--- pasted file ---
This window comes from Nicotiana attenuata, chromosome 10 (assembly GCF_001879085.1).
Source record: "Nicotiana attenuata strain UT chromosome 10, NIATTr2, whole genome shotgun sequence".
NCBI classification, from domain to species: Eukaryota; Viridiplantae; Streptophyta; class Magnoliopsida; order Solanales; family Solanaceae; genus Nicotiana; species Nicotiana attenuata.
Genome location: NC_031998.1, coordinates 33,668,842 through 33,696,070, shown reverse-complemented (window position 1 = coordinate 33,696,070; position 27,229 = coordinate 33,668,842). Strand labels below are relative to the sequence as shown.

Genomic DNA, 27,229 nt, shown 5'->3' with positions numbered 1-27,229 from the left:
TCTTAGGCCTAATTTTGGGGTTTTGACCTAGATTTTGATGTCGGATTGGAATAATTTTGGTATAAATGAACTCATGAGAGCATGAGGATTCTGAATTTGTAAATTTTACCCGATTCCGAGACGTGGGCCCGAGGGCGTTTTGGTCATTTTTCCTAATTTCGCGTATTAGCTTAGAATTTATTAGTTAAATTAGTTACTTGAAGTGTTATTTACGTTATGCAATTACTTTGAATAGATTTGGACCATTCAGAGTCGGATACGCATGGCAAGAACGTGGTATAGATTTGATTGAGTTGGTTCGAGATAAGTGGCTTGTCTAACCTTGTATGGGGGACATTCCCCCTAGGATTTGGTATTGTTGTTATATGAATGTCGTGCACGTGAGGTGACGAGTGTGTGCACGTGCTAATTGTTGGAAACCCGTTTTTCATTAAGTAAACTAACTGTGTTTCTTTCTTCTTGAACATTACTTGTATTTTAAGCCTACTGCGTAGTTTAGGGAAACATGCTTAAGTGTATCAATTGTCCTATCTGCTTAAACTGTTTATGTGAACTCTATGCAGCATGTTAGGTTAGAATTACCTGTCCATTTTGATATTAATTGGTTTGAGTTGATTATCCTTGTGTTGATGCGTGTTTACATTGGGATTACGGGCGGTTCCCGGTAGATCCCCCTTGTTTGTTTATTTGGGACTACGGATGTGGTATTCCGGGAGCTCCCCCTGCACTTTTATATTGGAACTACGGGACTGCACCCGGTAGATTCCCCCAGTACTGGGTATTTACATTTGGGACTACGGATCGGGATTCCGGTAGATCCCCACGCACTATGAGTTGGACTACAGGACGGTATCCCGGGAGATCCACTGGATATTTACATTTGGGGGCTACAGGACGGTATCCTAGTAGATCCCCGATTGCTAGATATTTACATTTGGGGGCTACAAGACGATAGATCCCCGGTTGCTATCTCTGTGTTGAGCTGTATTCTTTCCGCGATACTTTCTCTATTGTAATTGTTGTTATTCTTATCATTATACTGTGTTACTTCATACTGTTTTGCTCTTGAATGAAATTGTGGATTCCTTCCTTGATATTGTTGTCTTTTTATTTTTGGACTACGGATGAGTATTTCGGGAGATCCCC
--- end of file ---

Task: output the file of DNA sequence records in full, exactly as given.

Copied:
This window comes from Nicotiana attenuata, chromosome 10 (assembly GCF_001879085.1).
Source record: "Nicotiana attenuata strain UT chromosome 10, NIATTr2, whole genome shotgun sequence".
NCBI classification, from domain to species: Eukaryota; Viridiplantae; Streptophyta; class Magnoliopsida; order Solanales; family Solanaceae; genus Nicotiana; species Nicotiana attenuata.
Genome location: NC_031998.1, coordinates 33,668,842 through 33,696,070, shown reverse-complemented (window position 1 = coordinate 33,696,070; position 27,229 = coordinate 33,668,842). Strand labels below are relative to the sequence as shown.

Genomic DNA, 27,229 nt, shown 5'->3' with positions numbered 1-27,229 from the left:
TCTTAGGCCTAATTTTGGGGTTTTGACCTAGATTTTGATGTCGGATTGGAATAATTTTGGTATAAATGAACTCATGAGAGCATGAGGATTCTGAATTTGTAAATTTTACCCGATTCCGAGACGTGGGCCCGAGGGCGTTTTGGTCATTTTTCCTAATTTCGCGTATTAGCTTAGAATTTATTAGTTAAATTAGTTACTTGAAGTGTTATTTACGTTATGCAATTACTTTGAATAGATTTGGACCATTCAGAGTCGGATACGCATGGCAAGAACGTGGTATAGATTTGATTGAGTTGGTTCGAGATAAGTGGCTTGTCTAACCTTGTATGGGGGACATTCCCCCTAGGATTTGGTATTGTTGTTATATGAATGTCGTGCACGTGAGGTGACGAGTGTGTGCACGTGCTAATTGTTGGAAACCCGTTTTTCATTAAGTAAACTAACTGTGTTTCTTTCTTCTTGAACATTACTTGTATTTTAAGCCTACTGCGTAGTTTAGGGAAACATGCTTAAGTGTATCAATTGTCCTATCTGCTTAAACTGTTTATGTGAACTCTATGCAGCATGTTAGGTTAGAATTACCTGTCCATTTTGATATTAATTGGTTTGAGTTGATTATCCTTGTGTTGATGCGTGTTTACATTGGGATTACGGGCGGTTCCCGGTAGATCCCCCTTGTTTGTTTATTTGGGACTACGGATGTGGTATTCCGGGAGCTCCCCCTGCACTTTTATATTGGAACTACGGGACTGCACCCGGTAGATTCCCCCAGTACTGGGTATTTACATTTGGGACTACGGATCGGGATTCCGGTAGATCCCCACGCACTATGAGTTGGACTACAGGACGGTATCCCGGGAGATCCACTGGATATTTACATTTGGGGGCTACAGGACGGTATCCTAGTAGATCCCCGATTGCTAGATATTTACATTTGGGGGCTACAAGACGATAGATCCCCGGTTGCTATCTCTGTGTTGAGCTGTATTCTTTCCGCGATACTTTCTCTATTGTAATTGTTGTTATTCTTATCATTATACTGTGTTACTTCATACTGTTTTGCTCTTGAATGAAATTGTGGATTCCTTCCTTGATATTGTTGTCTTTTTATTTTTGGACTACGGATGAGTATTTCGGGAGATCCCC